WaveBL is designed to enable its users the ability to exchange and digitally sign documents such as bills of lading in a cryptographically encrypted peer-to-peer network. Therefore, without a central registry, Wave’s users can manage their trade documents with every transaction.
Aero Blockchain Alliance
The air travel industry has been one of the hardest hit by the coronavirus pandemic. However, Sita, a solutions and service provider to airlines and airports, has created the Aero Blockchain Alliance as a solution to some of the key business pain points in the sector by applying DLT.
Apart from blockchain technology, the platform will aggregate electronic data for freight forwarders and shippers, not to mention airlines and ground handlers that use IoT. By enhancing cargo with IoT sensors, the platform will be able to perform advanced tracking of shipments. Other import and export transportation documents will also be digitized through the platform automating key processes.
Calista is a U.S.-based automated export services company that verifies logistic documents and compliance activities while also providing track-and-trace solutions. With a global reach of participating entities on its platform, Calista uses a fee and subscription model for its services. Some of its most prominent participants include Astana International Finacial Centre, Trade-Van, China-ASEAN Information Harbor and Thailand’s Ministry of Trade and Industry.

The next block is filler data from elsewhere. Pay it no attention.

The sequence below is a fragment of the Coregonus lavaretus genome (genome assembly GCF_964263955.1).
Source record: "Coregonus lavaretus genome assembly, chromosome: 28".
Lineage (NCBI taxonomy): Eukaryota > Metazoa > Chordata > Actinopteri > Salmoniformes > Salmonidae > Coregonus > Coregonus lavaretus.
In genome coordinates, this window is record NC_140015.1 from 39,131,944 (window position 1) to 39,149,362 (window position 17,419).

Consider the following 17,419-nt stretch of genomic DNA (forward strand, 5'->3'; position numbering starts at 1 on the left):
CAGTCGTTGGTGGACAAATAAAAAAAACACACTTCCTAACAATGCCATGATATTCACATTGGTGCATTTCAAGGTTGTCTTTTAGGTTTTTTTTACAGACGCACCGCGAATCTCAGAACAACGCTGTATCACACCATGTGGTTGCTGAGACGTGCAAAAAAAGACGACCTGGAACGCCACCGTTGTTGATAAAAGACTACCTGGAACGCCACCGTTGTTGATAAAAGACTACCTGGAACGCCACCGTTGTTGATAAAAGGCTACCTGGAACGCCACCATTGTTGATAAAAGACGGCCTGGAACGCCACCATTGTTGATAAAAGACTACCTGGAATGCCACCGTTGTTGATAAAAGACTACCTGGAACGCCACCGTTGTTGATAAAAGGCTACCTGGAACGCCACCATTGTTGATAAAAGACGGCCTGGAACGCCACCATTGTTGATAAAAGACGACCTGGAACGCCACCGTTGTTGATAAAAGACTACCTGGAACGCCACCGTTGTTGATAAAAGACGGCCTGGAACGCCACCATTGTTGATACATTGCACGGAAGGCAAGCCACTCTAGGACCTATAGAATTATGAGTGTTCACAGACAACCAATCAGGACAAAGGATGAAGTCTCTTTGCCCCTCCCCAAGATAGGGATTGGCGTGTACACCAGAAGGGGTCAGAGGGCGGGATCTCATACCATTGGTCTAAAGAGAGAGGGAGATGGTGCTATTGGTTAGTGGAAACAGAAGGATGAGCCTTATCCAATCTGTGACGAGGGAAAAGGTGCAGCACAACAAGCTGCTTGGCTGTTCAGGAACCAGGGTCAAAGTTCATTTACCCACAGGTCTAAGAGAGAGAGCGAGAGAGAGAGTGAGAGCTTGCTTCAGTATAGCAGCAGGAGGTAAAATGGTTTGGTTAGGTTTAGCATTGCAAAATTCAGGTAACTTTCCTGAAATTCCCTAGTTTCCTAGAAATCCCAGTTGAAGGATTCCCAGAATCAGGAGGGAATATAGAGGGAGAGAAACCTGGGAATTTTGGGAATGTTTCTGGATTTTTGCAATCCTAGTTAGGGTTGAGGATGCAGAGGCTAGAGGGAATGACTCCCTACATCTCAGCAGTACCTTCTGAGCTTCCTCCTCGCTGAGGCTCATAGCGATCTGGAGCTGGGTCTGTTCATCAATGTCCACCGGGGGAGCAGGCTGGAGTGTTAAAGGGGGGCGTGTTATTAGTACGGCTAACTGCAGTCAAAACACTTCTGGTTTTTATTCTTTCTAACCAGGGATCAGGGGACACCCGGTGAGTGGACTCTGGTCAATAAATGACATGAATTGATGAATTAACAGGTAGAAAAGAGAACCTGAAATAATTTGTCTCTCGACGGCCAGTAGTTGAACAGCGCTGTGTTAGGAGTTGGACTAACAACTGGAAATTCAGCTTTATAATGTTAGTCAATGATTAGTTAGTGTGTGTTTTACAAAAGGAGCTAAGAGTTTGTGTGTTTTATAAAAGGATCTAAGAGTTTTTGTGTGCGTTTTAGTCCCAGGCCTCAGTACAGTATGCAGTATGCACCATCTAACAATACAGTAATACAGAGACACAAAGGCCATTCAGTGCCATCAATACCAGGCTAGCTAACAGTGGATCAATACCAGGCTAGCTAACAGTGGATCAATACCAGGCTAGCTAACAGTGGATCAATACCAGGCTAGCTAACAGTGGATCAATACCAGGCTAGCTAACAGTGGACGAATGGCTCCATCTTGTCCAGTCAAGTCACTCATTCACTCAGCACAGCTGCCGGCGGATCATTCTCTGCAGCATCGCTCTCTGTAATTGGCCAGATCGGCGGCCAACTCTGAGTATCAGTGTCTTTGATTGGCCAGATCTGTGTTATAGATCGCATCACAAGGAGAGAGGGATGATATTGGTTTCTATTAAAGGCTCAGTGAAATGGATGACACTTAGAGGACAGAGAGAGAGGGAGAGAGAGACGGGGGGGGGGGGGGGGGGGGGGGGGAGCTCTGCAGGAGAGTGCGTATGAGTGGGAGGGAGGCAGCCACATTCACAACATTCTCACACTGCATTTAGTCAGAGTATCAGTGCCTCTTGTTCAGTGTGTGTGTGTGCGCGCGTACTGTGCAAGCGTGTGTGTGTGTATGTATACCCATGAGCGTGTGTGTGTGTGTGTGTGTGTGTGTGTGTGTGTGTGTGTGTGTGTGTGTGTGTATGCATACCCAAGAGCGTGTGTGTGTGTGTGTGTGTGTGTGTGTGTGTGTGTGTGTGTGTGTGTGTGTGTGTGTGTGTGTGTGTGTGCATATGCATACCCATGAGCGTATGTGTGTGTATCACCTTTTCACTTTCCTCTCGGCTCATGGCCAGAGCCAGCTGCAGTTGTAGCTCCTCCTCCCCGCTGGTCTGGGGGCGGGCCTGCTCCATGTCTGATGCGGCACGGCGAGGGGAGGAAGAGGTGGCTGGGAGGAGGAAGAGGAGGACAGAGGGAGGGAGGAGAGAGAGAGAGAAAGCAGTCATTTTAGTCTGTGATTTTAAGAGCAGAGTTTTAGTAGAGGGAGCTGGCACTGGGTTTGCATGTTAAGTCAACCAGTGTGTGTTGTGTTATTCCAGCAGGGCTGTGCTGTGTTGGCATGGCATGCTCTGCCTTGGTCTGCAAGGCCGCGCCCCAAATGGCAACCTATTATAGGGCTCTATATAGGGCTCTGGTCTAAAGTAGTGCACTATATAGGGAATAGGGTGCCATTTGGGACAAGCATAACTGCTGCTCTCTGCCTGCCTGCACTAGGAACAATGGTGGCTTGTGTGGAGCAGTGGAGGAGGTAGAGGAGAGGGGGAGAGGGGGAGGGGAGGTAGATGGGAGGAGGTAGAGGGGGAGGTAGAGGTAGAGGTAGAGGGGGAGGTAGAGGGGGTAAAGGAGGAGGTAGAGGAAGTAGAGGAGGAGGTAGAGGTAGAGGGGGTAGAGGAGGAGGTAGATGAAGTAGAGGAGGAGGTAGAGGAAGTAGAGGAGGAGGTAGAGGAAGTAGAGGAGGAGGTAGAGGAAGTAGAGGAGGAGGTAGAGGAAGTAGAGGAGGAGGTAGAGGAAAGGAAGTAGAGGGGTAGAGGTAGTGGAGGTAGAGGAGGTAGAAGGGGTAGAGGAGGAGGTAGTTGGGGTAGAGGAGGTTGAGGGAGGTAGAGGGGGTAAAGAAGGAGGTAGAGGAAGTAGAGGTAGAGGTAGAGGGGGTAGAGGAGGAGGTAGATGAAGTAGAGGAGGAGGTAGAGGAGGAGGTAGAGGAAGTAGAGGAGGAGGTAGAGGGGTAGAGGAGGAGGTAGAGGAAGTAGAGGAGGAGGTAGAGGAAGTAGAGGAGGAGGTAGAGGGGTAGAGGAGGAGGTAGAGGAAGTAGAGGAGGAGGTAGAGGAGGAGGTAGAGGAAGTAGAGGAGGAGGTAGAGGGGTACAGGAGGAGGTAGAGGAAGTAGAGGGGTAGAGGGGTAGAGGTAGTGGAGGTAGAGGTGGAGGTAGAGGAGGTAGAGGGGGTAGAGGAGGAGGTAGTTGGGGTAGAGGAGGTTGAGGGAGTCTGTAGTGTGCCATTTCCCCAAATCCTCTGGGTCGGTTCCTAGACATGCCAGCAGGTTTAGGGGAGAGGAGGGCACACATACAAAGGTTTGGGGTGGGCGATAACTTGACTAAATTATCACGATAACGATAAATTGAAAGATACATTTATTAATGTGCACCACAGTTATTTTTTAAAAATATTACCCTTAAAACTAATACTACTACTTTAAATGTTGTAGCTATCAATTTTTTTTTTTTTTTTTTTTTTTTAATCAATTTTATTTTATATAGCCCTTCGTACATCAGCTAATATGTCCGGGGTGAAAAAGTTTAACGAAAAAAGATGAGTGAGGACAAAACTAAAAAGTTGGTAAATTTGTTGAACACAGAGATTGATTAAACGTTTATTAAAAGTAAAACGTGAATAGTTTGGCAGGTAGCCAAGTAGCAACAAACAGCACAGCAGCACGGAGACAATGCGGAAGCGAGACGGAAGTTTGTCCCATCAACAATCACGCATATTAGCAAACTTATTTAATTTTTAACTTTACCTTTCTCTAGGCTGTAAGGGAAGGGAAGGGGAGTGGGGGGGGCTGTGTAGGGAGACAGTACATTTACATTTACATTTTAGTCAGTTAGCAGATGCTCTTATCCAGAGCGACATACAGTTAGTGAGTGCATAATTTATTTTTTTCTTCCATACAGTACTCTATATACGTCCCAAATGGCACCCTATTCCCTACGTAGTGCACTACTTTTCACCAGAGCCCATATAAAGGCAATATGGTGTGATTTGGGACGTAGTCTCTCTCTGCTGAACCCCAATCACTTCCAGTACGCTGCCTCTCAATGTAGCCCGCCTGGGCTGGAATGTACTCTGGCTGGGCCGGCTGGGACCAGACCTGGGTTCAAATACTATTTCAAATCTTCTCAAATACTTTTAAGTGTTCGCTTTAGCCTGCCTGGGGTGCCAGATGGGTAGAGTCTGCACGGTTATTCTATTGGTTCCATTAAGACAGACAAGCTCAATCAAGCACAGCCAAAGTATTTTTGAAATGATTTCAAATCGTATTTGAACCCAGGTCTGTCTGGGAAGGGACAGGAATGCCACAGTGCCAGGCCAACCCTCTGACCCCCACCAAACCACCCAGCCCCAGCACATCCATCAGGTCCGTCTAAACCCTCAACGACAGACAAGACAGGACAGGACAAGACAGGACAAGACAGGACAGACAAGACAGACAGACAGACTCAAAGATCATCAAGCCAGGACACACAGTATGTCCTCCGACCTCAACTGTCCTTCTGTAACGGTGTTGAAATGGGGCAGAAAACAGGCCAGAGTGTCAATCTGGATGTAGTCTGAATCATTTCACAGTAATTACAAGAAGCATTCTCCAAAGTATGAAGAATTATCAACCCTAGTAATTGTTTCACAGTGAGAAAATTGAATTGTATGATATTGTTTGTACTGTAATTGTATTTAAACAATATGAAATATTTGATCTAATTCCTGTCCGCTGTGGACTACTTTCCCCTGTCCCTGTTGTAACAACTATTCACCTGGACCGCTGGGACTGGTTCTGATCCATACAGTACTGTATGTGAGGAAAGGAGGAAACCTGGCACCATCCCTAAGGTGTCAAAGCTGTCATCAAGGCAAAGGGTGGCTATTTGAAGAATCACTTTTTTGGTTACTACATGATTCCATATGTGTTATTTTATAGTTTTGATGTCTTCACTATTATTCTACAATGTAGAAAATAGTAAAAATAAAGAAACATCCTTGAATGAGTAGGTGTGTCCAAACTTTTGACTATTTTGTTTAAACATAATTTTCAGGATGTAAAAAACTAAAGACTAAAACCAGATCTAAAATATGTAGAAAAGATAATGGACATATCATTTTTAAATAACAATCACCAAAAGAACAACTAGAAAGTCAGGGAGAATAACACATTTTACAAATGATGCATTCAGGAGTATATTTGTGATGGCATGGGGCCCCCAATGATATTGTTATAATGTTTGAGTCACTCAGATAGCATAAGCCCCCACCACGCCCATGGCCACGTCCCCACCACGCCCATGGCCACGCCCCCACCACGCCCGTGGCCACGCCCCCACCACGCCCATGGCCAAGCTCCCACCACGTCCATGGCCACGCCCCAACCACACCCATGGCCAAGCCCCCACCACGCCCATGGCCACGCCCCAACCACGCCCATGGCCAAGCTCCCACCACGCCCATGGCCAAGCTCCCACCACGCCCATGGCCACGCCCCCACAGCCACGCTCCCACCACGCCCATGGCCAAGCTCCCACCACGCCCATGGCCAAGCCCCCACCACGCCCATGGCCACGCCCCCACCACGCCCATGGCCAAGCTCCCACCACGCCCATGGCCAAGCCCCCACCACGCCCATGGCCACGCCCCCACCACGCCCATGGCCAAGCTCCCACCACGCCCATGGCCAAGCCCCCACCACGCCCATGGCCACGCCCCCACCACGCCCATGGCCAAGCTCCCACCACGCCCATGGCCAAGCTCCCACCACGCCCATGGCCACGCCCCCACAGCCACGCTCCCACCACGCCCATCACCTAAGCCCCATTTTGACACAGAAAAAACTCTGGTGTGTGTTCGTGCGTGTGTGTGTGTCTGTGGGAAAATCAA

Officially launched on Oct. 23, the China–Europe e-Single integrates several administrative services on its platform. These services include monitoring of the logistics supply chains, facilitating intermodality and traceability of cargo across the value chain, as well as integrating several supply chain management services on one platform. Therefore, participating companies can monitor their logistics supply chain, thus making it possible to respond in record time especially during periods of constraints such as the current global pandemic.
Although this platform is built with a decentralized architecture that optimizes the flow of information in international trade, it has features that support asset notarization, user verification and asset registration. Therefore, any document or even an event required in international trade can be digitized through the platform to increase its level of trust.
Currently, the platform is focused in Singapore, the Netherlands and South Korea with participants such as Samsung SDS (a shareholder in the company), Rotterdam Authority, as well as a collection of shippers, exporters and buyers in the supply chain.
Based in Dubai, DP World is working on a permissioned blockchain system that aims to become the next global and universal trading platform. The company is working with freight forwarders, financial institutions, and a group of public and private entities in the United Arab Emirates to promote the adoption of its DLT platform.